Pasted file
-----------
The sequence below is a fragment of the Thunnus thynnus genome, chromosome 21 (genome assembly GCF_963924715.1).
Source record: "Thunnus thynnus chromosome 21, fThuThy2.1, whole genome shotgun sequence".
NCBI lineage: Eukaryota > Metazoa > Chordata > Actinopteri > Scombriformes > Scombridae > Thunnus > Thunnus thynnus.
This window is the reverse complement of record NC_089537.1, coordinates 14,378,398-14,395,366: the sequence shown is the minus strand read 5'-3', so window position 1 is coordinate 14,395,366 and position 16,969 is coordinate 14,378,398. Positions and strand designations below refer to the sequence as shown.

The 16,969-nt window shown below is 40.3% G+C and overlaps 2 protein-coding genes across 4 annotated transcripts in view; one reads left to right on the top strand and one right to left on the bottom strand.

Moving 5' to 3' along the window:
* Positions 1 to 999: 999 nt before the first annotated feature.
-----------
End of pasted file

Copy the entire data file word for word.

The sequence below is a fragment of the Thunnus thynnus genome, chromosome 21 (genome assembly GCF_963924715.1).
Source record: "Thunnus thynnus chromosome 21, fThuThy2.1, whole genome shotgun sequence".
NCBI lineage: Eukaryota > Metazoa > Chordata > Actinopteri > Scombriformes > Scombridae > Thunnus > Thunnus thynnus.
This window is the reverse complement of record NC_089537.1, coordinates 14,378,398-14,395,366: the sequence shown is the minus strand read 5'-3', so window position 1 is coordinate 14,395,366 and position 16,969 is coordinate 14,378,398. Positions and strand designations below refer to the sequence as shown.

The 16,969-nt window shown below is 40.3% G+C and overlaps 2 protein-coding genes across 4 annotated transcripts in view; one reads left to right on the top strand and one right to left on the bottom strand.

Moving 5' to 3' along the window:
* Positions 1 to 999: 999 nt before the first annotated feature.